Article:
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Prudent and efficient use of antimicrobials in pigs and poultry

A practical manual












Magnusson, U., Sternberg, S., Eklund, G., Rozstalnyy, A. 2019. Prudent and efficient use of antimicrobials in pigs and poultry. FAO Animal Production and Health Manual No. 23. Rome. FAO. 




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    Handbook Responsible use of antibiotics in livestock production for animal health workers in Viet Nam 2020
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    Using antimicrobial drugs in terrestrial and aquatic animals is critical to both health and productivity. It contributes to food safety and animal wellbeing, and in turn to protecting the livelihood and sustainability of animal production. There is a growing concern that resistance to antimicrobial drugs, including antibiotics, will reverse the achievements of food safety and animal health. It is important that these drugs remain available and effective in animal health and agriculture. Animal health workers play a role in veterinary extension and livestock production services. He or she provides preventive animal health care, help in animal disease control, biosecurity promotion, and basic first aid services to farm animals, however many of them do not have neither practical guidelines nor access to training on antimicrobial resistance and antimicrobial use. The Emergency Centre for Transboundary Animal Diseases, FAO Viet Nam, has provided various training programmes to animal health workers, in collaboration with the Department of Animal Health. Our experience has shown that animal health workers are a part of the solutions for responsible antimicrobial use and mitigation of antimicrobial resistance. This handbook, therefore, aims to provide first-hand knowledge on antimicrobial resistance and antimicrobial use, serving as a practical guideline for animal health workers to gain a better understanding and advocate them to promote responsible antimicrobial use among animal producers and animal drug sellers and ultimately reduce antimicrobial resistance.
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    Booklet
    Guidelines for antimicrobial use in poultry and livestock sectors in Egypt 2024
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    The misuse of antimicrobials in the veterinary sector is serious because it has a triple effect on the spread of antibiotic resistance in humans. The first is through the direct transmission of antibiotic-resistant bacteria from animals to humans, the second is through potential antimicrobial residues in food of animal origin, which may enable bacteria within bodies of humans to develop resistance to antimicrobials, and the third effect occurs due to the dissemination of antibiotic-resistant bacteria from animals in the environment. In Egypt, improvement of livestock and poultry productions are very important to increase the animal protein amount available for each person per year. Animal production in Egypt is variable ranges from household breeding of few numbers of animals or birds, or pastoral continuously mobile flocks consisting of tens to hundreds of animals to big and organized farms consisting of thousands of animals. These national guidelines for AMU aims to enlighten the whole community in Egypt, particularly livestock–poultry producers, about the appropriate use of antimicrobials. This is to enhance knowledge of producers for reducing antimicrobial resistance rates, avoid other negative health effects of antimicrobial residues in foods of animal origin, and to enhance safe and profitable animal production.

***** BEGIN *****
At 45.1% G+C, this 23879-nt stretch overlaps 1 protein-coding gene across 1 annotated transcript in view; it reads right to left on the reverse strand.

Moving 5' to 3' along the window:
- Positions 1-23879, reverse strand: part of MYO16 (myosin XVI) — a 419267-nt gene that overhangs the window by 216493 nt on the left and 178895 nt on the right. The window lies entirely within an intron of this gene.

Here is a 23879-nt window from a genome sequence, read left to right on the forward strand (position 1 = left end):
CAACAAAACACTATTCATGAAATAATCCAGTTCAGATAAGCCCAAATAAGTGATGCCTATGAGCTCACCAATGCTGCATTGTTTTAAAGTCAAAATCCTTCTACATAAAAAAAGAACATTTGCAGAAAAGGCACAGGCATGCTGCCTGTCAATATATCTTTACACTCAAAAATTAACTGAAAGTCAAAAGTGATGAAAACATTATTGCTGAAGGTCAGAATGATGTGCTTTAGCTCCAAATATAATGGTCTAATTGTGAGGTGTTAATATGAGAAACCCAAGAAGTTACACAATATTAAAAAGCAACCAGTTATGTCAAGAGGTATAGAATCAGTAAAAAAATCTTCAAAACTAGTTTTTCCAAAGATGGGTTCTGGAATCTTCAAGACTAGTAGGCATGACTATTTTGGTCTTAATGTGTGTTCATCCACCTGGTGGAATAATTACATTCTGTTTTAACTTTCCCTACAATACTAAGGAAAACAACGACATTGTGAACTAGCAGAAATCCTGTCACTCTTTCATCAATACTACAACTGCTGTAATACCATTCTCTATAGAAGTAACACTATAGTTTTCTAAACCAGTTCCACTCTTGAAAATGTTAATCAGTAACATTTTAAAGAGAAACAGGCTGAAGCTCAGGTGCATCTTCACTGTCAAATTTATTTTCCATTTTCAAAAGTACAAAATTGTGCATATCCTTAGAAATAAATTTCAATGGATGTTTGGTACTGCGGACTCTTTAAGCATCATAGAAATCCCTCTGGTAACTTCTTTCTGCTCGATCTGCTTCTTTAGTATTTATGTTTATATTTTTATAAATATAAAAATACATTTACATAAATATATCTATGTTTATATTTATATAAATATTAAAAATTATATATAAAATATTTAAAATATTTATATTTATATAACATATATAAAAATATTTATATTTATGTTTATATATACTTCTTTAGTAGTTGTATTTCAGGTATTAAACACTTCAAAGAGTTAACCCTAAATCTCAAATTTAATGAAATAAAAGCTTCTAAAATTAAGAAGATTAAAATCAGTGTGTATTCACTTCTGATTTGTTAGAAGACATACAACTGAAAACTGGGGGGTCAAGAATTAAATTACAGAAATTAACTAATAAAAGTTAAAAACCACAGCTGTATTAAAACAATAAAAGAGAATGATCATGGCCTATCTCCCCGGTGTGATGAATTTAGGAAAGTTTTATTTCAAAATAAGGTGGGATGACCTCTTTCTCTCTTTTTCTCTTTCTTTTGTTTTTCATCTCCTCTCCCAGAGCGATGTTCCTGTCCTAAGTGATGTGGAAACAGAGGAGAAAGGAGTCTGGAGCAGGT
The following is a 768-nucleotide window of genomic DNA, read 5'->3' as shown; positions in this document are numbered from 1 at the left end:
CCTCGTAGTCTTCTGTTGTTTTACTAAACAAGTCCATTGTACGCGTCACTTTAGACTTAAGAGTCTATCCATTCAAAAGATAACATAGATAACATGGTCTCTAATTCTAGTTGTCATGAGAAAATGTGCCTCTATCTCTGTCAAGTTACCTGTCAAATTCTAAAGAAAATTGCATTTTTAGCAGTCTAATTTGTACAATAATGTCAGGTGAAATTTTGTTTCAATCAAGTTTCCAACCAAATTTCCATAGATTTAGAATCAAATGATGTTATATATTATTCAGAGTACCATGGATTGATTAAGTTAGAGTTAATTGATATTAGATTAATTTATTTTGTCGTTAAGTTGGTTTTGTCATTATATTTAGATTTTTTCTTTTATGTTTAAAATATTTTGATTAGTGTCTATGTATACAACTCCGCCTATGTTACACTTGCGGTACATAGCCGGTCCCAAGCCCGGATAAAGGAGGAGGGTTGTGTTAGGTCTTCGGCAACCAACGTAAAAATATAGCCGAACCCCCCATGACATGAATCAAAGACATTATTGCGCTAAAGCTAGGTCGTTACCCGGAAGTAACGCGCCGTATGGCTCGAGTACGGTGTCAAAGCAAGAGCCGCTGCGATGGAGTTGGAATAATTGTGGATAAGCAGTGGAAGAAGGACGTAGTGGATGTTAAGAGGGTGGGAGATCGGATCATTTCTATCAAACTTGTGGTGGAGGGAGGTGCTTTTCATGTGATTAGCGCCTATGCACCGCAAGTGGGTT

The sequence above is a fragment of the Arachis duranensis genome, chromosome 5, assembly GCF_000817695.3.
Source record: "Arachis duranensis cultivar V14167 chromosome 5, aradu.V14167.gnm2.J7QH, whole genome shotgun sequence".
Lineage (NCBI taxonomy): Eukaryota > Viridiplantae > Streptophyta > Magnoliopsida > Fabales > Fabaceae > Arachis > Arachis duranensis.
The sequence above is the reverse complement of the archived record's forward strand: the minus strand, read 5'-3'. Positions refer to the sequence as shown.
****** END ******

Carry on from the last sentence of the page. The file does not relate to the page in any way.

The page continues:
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    Newsletter
    FAO Viet Nam Newsletter - H7N9 Response special edition 2017/2018
    Emergency Centre for Transboundary Animal Diseases (ECTAD)
    2018
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    The third World Antibiotic Awareness Week during 13 -19 November called for stronger action from all sectors to stop the misuse and overuse of antibiotics to combat resistance. Irrational use of antibiotics threatens human and animal health – make a pledge to stop the misuse and combat resistance. Around the world, many common infections are becoming resistant to the antimicrobial agents used to treat them, resulting in longer illnesses and more deaths. Infections like pneumonia as well as HIV, tuberculosis, and malaria are increasingly becoming untreatable because of antimicrobial resistance (AMR). Viet Nam is among the countries that in recent years have witnessed a growing threat of antimicrobial resistance, brought about by the excessive and irrational use of antibiotics at all levels of the health care system, in aquaculture and livestock production and the public. This Newsletter is special issue focused on AMR activities.

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